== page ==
Despite extensive archaeological investigations in Norwich over many decades, its Middle Saxon origins as Norvic/Northwic remain obscure and elusive and its Anglo-Scandinavian aspects have seen relatively little recognition until recent times. This volume focuses on five excavations in the historic core of the settlement which were excavated by the Norfolk Archaeological Unit and its successor NPS Archaeology between 1999 and 2008. Lying on either side of the River Wensum, linked by a crossing, the investigations revealed archaeological remains of the 7th to 11th centuries. Although admittedly limited in relation to the evidence from other wics, the excavations were significant in revealing in-situ archaeological features of Middle Saxon date, along with a range of contemporary finds such as a dispersed ‘coin hoard’ of the late 7th or early 8th century, sufficient to add weight to the hypothesis of an early trading centre.
Triggered by the Danish invasion of East Anglia of AD 865, a burh to the north of the river enclosed the earlier mercantile centre and related crossing during the early 10th century. The various sites investigated further south lay within Conesford – again, an area with Middle Saxon origins. This formed part of Norwich’s second burh which was enclosed in the 10th or early 11th century. Much of the archaeological evidence finds parallels at other Anglo-Scandinavian centres of the period. Of particular note are the different techniques of building construction on either side of the river, including sunken-floored buildings of urban form, one of which included the remains of a fishing net.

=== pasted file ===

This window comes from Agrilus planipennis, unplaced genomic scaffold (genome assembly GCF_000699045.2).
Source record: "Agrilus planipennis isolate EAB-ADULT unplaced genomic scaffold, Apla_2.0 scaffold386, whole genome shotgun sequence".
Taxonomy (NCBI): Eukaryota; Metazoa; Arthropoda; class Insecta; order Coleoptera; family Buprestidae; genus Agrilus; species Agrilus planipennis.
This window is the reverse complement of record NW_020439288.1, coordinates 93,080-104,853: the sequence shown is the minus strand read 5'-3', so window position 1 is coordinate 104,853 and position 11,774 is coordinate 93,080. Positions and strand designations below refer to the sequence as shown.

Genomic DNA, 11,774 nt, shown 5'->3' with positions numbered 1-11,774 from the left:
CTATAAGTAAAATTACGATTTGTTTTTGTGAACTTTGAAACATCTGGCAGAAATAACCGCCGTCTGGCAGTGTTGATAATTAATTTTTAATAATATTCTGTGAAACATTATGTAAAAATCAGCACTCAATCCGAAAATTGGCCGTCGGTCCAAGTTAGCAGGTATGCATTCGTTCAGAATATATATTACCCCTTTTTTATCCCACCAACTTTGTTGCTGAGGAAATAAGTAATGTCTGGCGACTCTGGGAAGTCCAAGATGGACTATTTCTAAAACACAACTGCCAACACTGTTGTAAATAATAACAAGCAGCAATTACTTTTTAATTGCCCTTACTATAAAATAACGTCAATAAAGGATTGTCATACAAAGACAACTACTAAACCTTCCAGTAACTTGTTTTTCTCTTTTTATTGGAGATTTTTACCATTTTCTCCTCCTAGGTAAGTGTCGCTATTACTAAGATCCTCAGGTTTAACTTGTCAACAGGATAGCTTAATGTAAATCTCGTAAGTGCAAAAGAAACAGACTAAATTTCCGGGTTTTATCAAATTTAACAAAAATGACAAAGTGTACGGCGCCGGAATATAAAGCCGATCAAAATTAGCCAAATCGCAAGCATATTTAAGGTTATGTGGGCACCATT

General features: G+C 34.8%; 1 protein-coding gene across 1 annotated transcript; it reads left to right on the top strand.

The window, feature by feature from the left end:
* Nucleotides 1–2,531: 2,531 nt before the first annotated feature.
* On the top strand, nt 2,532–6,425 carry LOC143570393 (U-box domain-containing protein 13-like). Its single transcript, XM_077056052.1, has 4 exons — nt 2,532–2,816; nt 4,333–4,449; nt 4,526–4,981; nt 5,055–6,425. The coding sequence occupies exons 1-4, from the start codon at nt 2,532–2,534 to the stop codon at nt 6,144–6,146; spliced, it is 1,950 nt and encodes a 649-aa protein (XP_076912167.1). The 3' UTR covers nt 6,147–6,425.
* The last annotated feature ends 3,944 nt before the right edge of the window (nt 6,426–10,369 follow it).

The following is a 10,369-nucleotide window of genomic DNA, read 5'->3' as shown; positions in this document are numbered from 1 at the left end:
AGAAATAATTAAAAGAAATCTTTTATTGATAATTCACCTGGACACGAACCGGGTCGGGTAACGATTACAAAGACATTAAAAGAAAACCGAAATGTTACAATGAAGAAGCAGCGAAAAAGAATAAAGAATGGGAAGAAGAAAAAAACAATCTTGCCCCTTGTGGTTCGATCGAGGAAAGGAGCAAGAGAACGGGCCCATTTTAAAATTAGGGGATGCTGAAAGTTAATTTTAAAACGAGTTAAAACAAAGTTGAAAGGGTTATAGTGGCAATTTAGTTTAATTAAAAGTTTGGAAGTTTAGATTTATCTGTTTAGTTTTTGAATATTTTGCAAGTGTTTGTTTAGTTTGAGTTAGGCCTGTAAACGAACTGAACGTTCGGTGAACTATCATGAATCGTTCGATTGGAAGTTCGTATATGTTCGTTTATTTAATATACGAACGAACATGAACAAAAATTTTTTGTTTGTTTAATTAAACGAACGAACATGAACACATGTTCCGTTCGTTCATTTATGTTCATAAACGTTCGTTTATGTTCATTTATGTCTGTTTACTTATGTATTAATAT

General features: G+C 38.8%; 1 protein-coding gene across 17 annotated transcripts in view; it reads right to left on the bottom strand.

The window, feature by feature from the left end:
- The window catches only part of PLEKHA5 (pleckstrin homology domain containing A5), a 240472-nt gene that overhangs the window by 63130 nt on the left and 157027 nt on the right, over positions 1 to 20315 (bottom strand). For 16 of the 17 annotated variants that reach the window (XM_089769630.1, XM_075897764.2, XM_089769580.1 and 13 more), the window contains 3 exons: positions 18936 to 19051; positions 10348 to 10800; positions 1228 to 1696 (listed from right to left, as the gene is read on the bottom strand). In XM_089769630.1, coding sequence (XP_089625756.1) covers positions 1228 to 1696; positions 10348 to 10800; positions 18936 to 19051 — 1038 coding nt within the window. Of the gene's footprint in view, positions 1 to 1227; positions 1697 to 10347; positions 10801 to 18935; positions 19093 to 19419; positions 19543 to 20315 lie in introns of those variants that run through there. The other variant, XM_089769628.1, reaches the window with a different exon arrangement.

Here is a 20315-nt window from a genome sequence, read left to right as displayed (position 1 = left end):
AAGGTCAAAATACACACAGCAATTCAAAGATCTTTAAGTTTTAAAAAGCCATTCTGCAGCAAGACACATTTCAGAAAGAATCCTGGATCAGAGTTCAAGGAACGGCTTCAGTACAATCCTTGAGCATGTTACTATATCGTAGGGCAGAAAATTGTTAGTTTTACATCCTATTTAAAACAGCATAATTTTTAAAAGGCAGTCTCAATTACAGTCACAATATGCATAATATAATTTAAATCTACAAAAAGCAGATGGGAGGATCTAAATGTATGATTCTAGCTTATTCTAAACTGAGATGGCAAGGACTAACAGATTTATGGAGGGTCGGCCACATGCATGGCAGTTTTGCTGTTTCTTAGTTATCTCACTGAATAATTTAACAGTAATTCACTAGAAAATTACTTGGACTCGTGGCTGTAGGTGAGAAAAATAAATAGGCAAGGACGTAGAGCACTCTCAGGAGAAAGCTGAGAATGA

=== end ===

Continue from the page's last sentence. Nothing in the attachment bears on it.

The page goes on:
This new analysis provides the opportunity to review aspects such as the pre-Norman settlement and its relationship to the river, trade and overseas contacts, agricultural activity and the fishing industry. These are set against the context of earlier excavations, with due consideration of the local, regional and national setting.
David Adams , Graeme Clarke, 2023. 'Aspects of 7th- to 11th-century Norwich', East Anglian Archaeology 179